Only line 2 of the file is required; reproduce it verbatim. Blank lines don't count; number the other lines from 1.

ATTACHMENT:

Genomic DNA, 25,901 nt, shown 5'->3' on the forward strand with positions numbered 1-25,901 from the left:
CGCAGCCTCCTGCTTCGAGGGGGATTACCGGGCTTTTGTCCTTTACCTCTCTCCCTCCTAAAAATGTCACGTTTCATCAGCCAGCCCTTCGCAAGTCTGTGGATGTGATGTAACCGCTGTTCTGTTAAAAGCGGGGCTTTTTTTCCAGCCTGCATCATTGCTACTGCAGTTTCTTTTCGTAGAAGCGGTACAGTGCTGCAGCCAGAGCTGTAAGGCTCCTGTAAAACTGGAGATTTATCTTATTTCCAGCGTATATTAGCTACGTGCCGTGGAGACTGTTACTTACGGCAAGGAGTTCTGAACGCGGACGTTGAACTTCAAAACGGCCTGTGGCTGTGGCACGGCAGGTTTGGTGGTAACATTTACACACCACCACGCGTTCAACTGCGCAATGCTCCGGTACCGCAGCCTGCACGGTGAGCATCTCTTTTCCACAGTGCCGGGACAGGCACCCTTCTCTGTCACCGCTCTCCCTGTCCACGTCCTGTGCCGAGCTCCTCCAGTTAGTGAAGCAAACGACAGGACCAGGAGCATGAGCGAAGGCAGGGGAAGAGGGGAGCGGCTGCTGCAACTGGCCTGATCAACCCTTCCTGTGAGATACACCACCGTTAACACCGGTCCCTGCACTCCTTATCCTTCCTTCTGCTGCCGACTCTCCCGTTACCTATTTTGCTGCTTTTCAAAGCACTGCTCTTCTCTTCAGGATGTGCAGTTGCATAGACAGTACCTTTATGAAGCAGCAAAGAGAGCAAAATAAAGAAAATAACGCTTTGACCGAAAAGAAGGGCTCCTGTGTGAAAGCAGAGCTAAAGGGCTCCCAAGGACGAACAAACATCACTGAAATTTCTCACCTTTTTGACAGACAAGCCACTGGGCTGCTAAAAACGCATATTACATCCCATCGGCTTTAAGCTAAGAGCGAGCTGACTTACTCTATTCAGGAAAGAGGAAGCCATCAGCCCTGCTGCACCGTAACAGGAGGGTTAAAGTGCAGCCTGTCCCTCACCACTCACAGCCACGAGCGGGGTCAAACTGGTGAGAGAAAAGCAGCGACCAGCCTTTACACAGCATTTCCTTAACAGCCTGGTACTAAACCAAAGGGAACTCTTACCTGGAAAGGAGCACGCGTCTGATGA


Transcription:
CGCAGCCTCCTGCTTCGAGGGGGATTACCGGGCTTTTGTCCTTTACCTCTCTCCCTCCTAAAAATGTCACGTTTCATCAGCCAGCCCTTCGCAAGTCTGTGGATGTGATGTAACCGCTGTTCTGTTAAAAGCGGGGCTTTTTTTCCAGCCTGCATCATTGCTACTGCAGTTTCTTTTCGTAGAAGCGGTACAGTGCTGCAGCCAGAGCTGTAAGGCTCCTGTAAAACTGGAGATTTATCTTATTTCCAGCGTATATTAGCTACGTGCCGTGGAGACTGTTACTTACGGCAAGGAGTTCTGAACGCGGACGTTGAACTTCAAAACGGCCTGTGGCTGTGGCACGGCAGGTTTGGTGGTAACATTTACACACCACCACGCGTTCAACTGCGCAATGCTCCGGTACCGCAGCCTGCACGGTGAGCATCTCTTTTCCACAGTGCCGGGACAGGCACCCTTCTCTGTCACCGCTCTCCCTGTCCACGTCCTGTGCCGAGCTCCTCCAGTTAGTGAAGCAAACGACAGGACCAGGAGCATGAGCGAAGGCAGGGGAAGAGGGGAGCGGCTGCTGCAACTGGCCTGATCAACCCTTCCTGTGAGATACACCACCGTTAACACCGGTCCCTGCACTCCTTATCCTTCCTTCTGCTGCCGACTCTCCCGTTACCTATTTTGCTGCTTTTCAAAGCACTGCTCTTCTCTTCAGGATGTGCAGTTGCATAGACAGTACCTTTATGAAGCAGCAAAGAGAGCAAAATAAAGAAAATAACGCTTTGACCGAAAAGAAGGGCTCCTGTGTGAAAGCAGAGCTAAAGGGCTCCCAAGGACGAACAAACATCACTGAAATTTCTCACCTTTTTGACAGACAAGCCACTGGGCTGCTAAAAACGCATATTACATCCCATCGGCTTTAAGCTAAGAGCGAGCTGACTTACTCTATTCAGGAAAGAGGAAGCCATCAGCCCTGCTGCACCGTAACAGGAGGGTTAAAGTGCAGCCTGTCCCTCACCACTCACAGCCACGAGCGGGGTCAAACTGGTGAGAGAAAAGCAGCGACCAGCCTTTACACAGCATTTCCTTAACAGCCTGGTACTAAACCAAAGGGAACTCTTACCTGGAAAGGAGCACGCGTCTGATGA